You bring up a very good point - why bother when these games are available as digital downloads? This is the first question investors would ask before writing any checks. I think a Sega "Phoenix" would have several advantages. First, there is something tangible to having physical media, when everything is becoming a digital "service" that you, the consumer will never own. I have a number of downloaded games on my iPhone, and Virtual Console games on my Wii. I also have all the major retro system emulators on my PC. Access is not an issue. And yet, I still prefer to play my Sega games on the actual system, connected to a television. It just feels better. It's an emotional appeal, I know.
Second, as I suggested, there would be NEW games created, and I would fully embrace the indie scene. That's a source of new inspiration, and this industry badly needs new blood. This also provides an outlet for developers who cannot afford the money to create AAA titles, or wish to create something outside of the "cinematic gun game" paradigm.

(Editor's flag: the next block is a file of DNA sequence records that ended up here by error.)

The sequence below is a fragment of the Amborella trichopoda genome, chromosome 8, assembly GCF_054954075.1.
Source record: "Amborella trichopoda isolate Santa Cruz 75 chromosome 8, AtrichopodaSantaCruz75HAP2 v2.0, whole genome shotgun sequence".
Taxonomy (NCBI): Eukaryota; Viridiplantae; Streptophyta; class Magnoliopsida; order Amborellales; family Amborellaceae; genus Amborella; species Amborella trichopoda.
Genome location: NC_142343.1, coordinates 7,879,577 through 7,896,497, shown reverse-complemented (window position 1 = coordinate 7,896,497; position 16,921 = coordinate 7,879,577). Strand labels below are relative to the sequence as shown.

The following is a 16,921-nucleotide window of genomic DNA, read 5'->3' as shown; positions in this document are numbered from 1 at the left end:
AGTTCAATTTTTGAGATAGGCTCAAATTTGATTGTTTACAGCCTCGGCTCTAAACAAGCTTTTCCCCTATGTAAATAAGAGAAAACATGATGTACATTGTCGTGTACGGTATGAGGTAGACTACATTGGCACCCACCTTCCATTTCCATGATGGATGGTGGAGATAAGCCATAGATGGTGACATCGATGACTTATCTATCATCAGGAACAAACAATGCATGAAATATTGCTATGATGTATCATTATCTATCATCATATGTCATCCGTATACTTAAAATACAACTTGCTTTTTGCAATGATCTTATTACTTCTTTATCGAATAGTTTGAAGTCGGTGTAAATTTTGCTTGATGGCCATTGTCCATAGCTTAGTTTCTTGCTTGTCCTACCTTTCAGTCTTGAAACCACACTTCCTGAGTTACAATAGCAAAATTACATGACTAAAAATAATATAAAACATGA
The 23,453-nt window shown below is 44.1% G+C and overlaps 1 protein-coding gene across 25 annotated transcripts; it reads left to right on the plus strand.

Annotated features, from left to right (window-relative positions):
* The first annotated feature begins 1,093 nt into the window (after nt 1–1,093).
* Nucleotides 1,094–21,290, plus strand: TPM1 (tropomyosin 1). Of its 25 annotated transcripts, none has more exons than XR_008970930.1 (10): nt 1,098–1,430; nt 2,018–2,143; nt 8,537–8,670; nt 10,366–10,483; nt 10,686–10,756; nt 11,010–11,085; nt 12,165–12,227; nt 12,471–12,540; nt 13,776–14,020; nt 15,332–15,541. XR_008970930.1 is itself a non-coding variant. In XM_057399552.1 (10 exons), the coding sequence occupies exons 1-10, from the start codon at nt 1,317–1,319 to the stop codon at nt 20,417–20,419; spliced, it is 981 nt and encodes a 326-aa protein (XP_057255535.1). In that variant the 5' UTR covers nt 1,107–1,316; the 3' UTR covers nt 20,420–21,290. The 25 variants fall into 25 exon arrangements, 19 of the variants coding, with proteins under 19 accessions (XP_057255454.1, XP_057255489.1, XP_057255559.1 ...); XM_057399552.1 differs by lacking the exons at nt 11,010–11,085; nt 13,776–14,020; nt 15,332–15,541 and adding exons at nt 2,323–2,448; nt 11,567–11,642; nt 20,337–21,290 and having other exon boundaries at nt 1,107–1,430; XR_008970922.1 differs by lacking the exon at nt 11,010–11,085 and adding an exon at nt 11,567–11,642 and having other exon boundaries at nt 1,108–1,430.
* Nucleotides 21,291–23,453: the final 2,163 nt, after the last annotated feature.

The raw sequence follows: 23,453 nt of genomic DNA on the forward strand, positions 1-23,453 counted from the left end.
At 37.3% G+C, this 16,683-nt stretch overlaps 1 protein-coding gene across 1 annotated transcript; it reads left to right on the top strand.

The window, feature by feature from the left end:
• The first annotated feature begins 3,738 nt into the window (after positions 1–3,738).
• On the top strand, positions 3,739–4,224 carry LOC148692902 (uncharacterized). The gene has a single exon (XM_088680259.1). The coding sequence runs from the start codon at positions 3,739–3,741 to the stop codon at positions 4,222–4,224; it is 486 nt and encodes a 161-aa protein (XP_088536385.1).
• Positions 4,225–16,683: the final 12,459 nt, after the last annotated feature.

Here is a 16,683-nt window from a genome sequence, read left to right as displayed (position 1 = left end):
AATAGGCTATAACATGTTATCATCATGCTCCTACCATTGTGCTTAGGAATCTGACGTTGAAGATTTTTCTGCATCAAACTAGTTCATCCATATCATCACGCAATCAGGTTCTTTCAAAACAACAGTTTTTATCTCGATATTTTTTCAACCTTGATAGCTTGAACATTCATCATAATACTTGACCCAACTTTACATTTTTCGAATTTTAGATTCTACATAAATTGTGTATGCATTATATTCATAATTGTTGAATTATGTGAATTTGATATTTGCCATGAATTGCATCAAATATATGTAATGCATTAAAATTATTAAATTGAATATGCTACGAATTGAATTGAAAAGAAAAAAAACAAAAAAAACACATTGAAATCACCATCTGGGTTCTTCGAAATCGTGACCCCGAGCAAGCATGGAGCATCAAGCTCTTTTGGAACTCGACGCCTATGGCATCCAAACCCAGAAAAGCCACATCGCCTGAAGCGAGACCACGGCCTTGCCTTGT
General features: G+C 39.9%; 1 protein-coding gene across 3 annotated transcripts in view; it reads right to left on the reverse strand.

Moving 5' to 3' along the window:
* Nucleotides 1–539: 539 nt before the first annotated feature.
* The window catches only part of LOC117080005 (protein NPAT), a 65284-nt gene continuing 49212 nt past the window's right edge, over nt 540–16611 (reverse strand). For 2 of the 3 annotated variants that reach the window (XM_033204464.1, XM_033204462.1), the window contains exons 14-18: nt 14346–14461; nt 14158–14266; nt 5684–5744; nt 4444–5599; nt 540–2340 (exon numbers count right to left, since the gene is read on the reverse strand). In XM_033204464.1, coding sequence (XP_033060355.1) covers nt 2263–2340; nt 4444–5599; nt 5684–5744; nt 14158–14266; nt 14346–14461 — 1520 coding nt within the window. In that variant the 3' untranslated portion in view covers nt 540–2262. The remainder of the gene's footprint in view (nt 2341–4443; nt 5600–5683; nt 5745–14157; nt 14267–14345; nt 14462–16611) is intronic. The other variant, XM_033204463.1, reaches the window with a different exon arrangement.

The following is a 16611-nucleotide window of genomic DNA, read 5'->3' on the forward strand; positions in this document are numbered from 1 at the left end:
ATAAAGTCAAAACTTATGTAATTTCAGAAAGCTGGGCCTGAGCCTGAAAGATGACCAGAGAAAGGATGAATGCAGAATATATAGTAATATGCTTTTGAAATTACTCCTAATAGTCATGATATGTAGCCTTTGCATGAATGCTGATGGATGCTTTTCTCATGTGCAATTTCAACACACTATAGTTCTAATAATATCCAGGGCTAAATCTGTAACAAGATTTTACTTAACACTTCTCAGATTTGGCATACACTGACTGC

Third, cost. It shouldn't cost you anywhere near $50 million to create a Dreamcast or Genesis game. Development costs will be far more sensible and far more sane. The system will also force designers to create video GAMES, and not "cinematic experiences." In other words, it's a different scene and a different market.